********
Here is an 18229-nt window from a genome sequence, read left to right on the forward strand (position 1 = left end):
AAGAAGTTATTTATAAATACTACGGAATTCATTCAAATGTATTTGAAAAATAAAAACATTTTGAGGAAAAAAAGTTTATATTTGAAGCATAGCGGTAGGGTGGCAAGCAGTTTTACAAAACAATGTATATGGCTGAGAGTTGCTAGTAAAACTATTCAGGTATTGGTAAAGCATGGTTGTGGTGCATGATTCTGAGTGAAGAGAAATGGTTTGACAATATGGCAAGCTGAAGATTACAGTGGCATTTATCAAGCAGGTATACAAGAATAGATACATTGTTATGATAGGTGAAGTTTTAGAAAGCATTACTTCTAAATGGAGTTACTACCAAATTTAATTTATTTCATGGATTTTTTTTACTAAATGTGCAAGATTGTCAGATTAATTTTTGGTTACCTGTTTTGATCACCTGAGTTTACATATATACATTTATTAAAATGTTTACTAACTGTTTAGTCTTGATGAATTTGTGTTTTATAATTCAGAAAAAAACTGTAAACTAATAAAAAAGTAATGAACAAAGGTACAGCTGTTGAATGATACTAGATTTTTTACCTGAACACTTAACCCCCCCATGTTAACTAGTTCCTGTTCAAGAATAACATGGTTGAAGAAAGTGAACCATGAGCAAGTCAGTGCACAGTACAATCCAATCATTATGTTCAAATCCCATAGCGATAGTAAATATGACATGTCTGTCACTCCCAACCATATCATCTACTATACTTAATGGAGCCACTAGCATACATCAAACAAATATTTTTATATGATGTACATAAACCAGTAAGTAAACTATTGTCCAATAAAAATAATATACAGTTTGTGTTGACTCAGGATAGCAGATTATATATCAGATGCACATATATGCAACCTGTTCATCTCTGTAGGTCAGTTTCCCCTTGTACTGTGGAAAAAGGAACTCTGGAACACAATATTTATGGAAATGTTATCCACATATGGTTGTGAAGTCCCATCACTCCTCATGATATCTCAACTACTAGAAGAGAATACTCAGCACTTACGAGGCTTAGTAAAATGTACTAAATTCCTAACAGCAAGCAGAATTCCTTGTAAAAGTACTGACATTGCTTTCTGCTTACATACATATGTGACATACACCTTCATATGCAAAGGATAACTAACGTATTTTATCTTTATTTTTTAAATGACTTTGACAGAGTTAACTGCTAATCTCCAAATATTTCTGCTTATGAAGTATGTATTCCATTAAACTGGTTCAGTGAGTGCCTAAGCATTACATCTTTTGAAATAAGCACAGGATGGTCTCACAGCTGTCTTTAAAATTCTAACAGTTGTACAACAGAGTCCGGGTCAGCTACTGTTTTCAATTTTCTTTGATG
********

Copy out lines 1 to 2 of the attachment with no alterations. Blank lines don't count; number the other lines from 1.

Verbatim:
Here is an 18229-nt window from a genome sequence, read left to right on the forward strand (position 1 = left end):
AAGAAGTTATTTATAAATACTACGGAATTCATTCAAATGTATTTGAAAAATAAAAACATTTTGAGGAAAAAAAGTTTATATTTGAAGCATAGCGGTAGGGTGGCAAGCAGTTTTACAAAACAATGTATATGGCTGAGAGTTGCTAGTAAAACTATTCAGGTATTGGTAAAGCATGGTTGTGGTGCATGATTCTGAGTGAAGAGAAATGGTTTGACAATATGGCAAGCTGAAGATTACAGTGGCATTTATCAAGCAGGTATACAAGAATAGATACATTGTTATGATAGGTGAAGTTTTAGAAAGCATTACTTCTAAATGGAGTTACTACCAAATTTAATTTATTTCATGGATTTTTTTTACTAAATGTGCAAGATTGTCAGATTAATTTTTGGTTACCTGTTTTGATCACCTGAGTTTACATATATACATTTATTAAAATGTTTACTAACTGTTTAGTCTTGATGAATTTGTGTTTTATAATTCAGAAAAAAACTGTAAACTAATAAAAAAGTAATGAACAAAGGTACAGCTGTTGAATGATACTAGATTTTTTACCTGAACACTTAACCCCCCCATGTTAACTAGTTCCTGTTCAAGAATAACATGGTTGAAGAAAGTGAACCATGAGCAAGTCAGTGCACAGTACAATCCAATCATTATGTTCAAATCCCATAGCGATAGTAAATATGACATGTCTGTCACTCCCAACCATATCATCTACTATACTTAATGGAGCCACTAGCATACATCAAACAAATATTTTTATATGATGTACATAAACCAGTAAGTAAACTATTGTCCAATAAAAATAATATACAGTTTGTGTTGACTCAGGATAGCAGATTATATATCAGATGCACATATATGCAACCTGTTCATCTCTGTAGGTCAGTTTCCCCTTGTACTGTGGAAAAAGGAACTCTGGAACACAATATTTATGGAAATGTTATCCACATATGGTTGTGAAGTCCCATCACTCCTCATGATATCTCAACTACTAGAAGAGAATACTCAGCACTTACGAGGCTTAGTAAAATGTACTAAATTCCTAACAGCAAGCAGAATTCCTTGTAAAAGTACTGACATTGCTTTCTGCTTACATACATATGTGACATACACCTTCATATGCAAAGGATAACTAACGTATTTTATCTTTATTTTTTAAATGACTTTGACAGAGTTAACTGCTAATCTCCAAATATTTCTGCTTATGAAGTATGTATTCCATTAAACTGGTTCAGTGAGTGCCTAAGCATTACATCTTTTGAAATAAGCACAGGATGGTCTCACAGCTGTCTTTAAAATTCTAACAGTTGTACAACAGAGTCCGGGTCAGCTACTGTTTTCAATTTTCTTTGATG